How unexpectedly fitting, then, that the narrative turning point of Dawn of Justice is marked by a jar of urine at a Congressional hearing. Before the film’s most important event, Senator Finch (Holly Hunter), a U.S. Representative who has leveraged her junior position to force a conversation about how Superman might be regulated, describes democracy as a “conversation.” It is not, she promises in what ends up being her final moments, “a unilateral decision.” Immediately thereafter, Superman intuits the impending tragedy and lowers his head in what marks probably my favorite bit of acting in a Superhero film. Here, Henry Cavill plays Superman as tired, fatigued, sad, but not reluctant. His evident resignation is the realization that Senator Finch’s statement is correct, but for him, it’s not so much a principle or creed as it is a problem statement. He is disheartened not by obligation, but in the realization of his fictional position in a non-fictional moral landscape. It is almost as if he is cognizant here that he has been removed from the comic book world of moral certainty, his fictional home of eight decades, and placed into a world that makes his existence conceptually impossible.
Superman, in Dawn of Justice, isn’t reluctant to be a hero, he just exists in the hero’s purgatory that is 2016.
This reading is emphasized in Superman’s onscreen decision. Spoilers Ahead. When Lex Luthor unleashes a monster made from General Zod’s Kryptonian DNA (if Superman’s powers combined with his useless moral compass make him a threat, then a monster wholly lacking a moral consciousness must be the apocalypse), the hero, once recovered from Batman’s kryptonite-aided assault, shows no hesitance in his course of action. His act of self-sacrifice is unflinching and unthought. He is doing what he is meant to do. And, because he is lending an act to a population whose political and moral division is responsible for his conceptual erasure, his act is one of mercy and grace, the real cornerstones of heroism in religious contexts, and, qualities of heroism that will likely go untouched in superhero movies that are less curious about the nebulous boundaries of human morality.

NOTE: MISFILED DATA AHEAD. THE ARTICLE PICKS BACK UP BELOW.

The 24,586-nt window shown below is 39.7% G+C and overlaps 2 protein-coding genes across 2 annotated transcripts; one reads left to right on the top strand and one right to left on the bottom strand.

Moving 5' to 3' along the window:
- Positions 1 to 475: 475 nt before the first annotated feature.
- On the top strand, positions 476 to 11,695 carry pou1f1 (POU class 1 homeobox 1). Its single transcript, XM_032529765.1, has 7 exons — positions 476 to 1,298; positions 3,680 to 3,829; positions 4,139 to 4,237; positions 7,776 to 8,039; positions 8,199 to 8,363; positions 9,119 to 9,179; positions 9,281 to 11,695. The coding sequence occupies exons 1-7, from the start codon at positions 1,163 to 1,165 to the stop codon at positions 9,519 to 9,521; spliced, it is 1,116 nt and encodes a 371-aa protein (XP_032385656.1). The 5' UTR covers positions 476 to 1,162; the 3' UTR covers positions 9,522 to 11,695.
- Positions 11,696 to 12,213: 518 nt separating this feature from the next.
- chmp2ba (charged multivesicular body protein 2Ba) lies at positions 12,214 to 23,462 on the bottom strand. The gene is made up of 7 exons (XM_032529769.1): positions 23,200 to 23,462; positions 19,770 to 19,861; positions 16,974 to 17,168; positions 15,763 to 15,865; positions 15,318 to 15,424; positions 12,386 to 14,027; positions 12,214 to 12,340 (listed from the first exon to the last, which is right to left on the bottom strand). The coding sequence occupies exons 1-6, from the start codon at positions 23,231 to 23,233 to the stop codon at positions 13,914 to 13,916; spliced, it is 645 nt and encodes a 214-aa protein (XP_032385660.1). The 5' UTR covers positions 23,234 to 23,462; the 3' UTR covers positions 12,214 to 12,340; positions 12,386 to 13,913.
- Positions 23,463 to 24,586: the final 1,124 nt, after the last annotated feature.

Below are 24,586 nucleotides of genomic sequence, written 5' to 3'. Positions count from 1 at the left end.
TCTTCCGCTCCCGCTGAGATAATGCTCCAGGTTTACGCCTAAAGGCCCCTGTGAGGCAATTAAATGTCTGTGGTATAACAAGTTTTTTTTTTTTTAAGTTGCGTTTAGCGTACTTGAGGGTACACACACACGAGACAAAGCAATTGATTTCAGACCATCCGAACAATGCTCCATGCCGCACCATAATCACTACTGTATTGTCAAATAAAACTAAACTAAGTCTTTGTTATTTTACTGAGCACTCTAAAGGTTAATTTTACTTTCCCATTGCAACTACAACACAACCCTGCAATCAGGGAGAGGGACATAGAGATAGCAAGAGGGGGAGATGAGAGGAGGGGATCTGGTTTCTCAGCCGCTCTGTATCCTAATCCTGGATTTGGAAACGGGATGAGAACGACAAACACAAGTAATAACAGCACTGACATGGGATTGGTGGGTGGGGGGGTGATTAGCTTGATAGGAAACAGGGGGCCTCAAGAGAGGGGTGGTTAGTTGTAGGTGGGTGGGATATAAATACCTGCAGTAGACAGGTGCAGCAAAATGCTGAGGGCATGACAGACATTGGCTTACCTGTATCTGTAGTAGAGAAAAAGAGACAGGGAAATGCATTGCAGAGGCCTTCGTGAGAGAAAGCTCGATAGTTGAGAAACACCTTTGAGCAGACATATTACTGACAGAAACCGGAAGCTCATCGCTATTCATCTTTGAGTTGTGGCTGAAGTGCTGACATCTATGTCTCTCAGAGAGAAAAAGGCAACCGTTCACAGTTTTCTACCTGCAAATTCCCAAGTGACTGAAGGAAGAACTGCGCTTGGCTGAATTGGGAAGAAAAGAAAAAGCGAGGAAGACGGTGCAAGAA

Everything that happens prior to Superman’s screen martyrdom has lead us to expect that his death will soon be treated as another talking point between a divided public. But Bruce Wayne’s final character-turning monologue, as hokey and forced as it might be (certainly the most standard moment in a very non-standard film), suggests a need for humans to continue to try, to fight, to establish some level of understood goodness and weave it into a protective umbrella that can cover everyone. It is a call-to-service for the viewer as much as it is an embedded commercial for upcoming Justice League films. End Spoilers.
I find it interesting that Dawn of Justice made the decision to largely ignore online media and internet news. For a film preoccupied with the busy-ness of cultural discourse, a film which uses several famous talking heads from real-world cable media outlets and admits the biased motives of desperate and fading print journalism, it is a bit curious that network computers are presented as a tool to research enemies and steal information. I think that’s because, in accordance with my reading of the film as a post-postmodern blending of pop culture artifact, fictional circumstance, and a true-to-life social landscape, the audience was intended to stand in as the internet discussion element for Snyder’s Big Ideas. Instead, there’s been something of a critical stalemate as the post-viewing conversation has gotten snagged on a two-part question:
One: If Superman and Batman don’t maintain their historical baseline principles (a. Superman always seeks heroism and b. Batman never kills), can this movie still be a good superhero movie? And Two: If the answer to the first question is “no,” can the movie still be a good movie?
This is the part where I finally admit I do not read comic books. Most of you would not have stayed with me this long if I had revealed that up front, but my non-history with the source material has afforded me the chance to answer these questions thusly: One: I don’t care. Two: Of course.
I suggest that if you start your first or next viewing of the film with these answers established and those rather non-critical questions put away, you will find a much more interesting and engaging film experience. And instead of asking “What did Snyder do to the Superman character?” we can start discussing what we have done to the idea of him.
Featured Image: Warner Bros. Pictures